India has a much lower level of formal entrepreneurship on a per-capita basis when compared to other countries. Entrepreneurship is particularly missing at the grassroots, especially India's districts. This has a significant bearing on both wealth creation and jobs. How can Indian states fix it? The Economic Survey 2019-2020 pushes for privatisation of education, more flexible labour regulation, as well as better connectivity to villages to fast-track entrepreneurship at the bottom of the administrative pyramid.
Firstly, where India stands? Between 2006 and 2016, the mean (median) number of new firms registered per year per 1,000 workers was 0.10 (0.11). In contrast, the mean (median) entrepreneurial intensity for the United Kingdom and the United States was 12.22 (11.84) and 12.12 (11.81) respectively, the Survey informs. "Consistent with the prevailing wisdom, a significant association between the count of new firms born in a district and the GDDP of that district is found -- a 10 per cent increase in registration of new firms is associated with a 1.8 per cent increase in GDDP. This contribution of entrepreneurial activity to GDDP is strongest for the Manufacturing and Services sectors," the Survey points out in a chapter on 'Entrepreneurship and Wealth Creation at the Grassroots'.
A look at unemployment data in India as per PLFS
It recommends increasing the literacy levels rapidly through the institution of more schools and colleges. There is a link between literacy and start-up activity. The eastern part of India has the lowest literacy rate of about 59.6 per cent - new firm formation in the region is the lowest. "Following the successful contribution of privatisation of engineering colleges to India's software exports, governments could also explore the privatisation of education to augment education capacity at all levels of education," the Survey suggests.
The Survey added that India needs better connectivity of villages through tar roads to improve access to local markets. The third and perhaps the most important is policies that boost ease of doing business. These must include flexible labour regulation, the Survey states, citing the example of states such as Gujarat and Rajasthan.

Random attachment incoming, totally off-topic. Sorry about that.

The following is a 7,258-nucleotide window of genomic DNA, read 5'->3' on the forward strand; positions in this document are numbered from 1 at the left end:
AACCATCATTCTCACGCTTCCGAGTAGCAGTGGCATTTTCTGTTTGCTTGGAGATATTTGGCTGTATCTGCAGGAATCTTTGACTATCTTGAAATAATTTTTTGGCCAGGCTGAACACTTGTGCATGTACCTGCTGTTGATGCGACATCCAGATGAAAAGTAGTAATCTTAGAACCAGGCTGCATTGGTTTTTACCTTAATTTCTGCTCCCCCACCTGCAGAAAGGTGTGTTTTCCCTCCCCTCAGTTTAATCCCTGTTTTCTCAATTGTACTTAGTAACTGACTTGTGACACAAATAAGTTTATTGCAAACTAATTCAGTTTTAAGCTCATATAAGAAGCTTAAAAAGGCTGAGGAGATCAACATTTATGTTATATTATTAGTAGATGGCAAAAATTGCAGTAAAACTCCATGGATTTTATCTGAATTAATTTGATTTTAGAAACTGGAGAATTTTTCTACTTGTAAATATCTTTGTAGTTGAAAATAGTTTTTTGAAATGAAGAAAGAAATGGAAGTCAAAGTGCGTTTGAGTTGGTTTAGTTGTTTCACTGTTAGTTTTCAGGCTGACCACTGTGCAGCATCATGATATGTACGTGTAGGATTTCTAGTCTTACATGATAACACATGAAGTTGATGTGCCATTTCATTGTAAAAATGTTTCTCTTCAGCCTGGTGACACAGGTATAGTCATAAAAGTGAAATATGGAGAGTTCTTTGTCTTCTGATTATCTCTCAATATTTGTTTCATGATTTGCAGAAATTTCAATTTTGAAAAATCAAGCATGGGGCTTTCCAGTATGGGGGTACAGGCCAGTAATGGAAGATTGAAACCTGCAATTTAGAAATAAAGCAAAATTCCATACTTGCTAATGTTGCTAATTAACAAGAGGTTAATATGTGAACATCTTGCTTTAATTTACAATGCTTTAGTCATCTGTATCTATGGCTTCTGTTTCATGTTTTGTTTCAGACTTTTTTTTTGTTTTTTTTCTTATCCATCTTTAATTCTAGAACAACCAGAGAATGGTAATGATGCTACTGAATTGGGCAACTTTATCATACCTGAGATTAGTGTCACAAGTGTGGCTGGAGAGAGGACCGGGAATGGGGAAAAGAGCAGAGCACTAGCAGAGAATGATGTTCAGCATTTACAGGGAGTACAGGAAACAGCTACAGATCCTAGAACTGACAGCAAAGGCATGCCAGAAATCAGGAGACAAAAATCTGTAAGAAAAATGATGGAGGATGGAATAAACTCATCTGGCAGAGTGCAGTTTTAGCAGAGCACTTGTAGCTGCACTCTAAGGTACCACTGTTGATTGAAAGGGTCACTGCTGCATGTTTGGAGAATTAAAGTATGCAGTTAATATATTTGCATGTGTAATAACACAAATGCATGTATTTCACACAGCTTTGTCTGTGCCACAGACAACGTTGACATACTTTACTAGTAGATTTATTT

"Entrepreneurial activity in the manufacturing sector is highest in Gujarat, Meghalaya, Puducherry, Punjab and Rajasthan. Within Gujarat, the most entrepreneurially active districts in the manufacturing sector are Surendranagar, Rajkot, Bhavnagar and Surat. Establishments in these regions are focused on textiles, chemicals, metals, plastics, and pharmaceuticals manufacturing," the chapter informs. "It is noteworthy that three of the regions in the highest quintile of entrepreneurial activity in this sector - Gujarat, Punjab and Rajasthan - were classified in a prior economic survey as states with flexible labour laws. Further, states classified in the Economic survey 2018-19 as states with inflexible labour laws such as West Bengal, Assam, Jharkhand, Kerala and Bihar were classified in the lowest quintiles of entrepreneurial activity," it adds.
The Survey lists key labour reforms that states can just copy-paste.
"While Gujarat's labour reforms are viewed as pro-worker, the state has also passed other regulations that improve ease of doing business, including reduction in compliance burden, transparent and timely processing of approval and renewal of applications, and reduction in stipulated timelines for granting and renewal of manufacturing sale licences, amongst others. Rajasthan too has introduced several reforms that are viewed as pro-employer. For example, to reduce the influence of trade unions, the state has increased the costs of union formation by increasing the minimum membership requirement to form a union to 30 per cent of the total workforce at an establishment, up from 15 per cent earlier. Similarly, the state has said that no prior approval is required for retrenchment or shutting down units in companies employing up to 300 people, up from the earlier limit of 100 workers," the chapter reads. The long and the short of it: it's about time India gets rid of the archaic Industrial Disputes Act, 1947.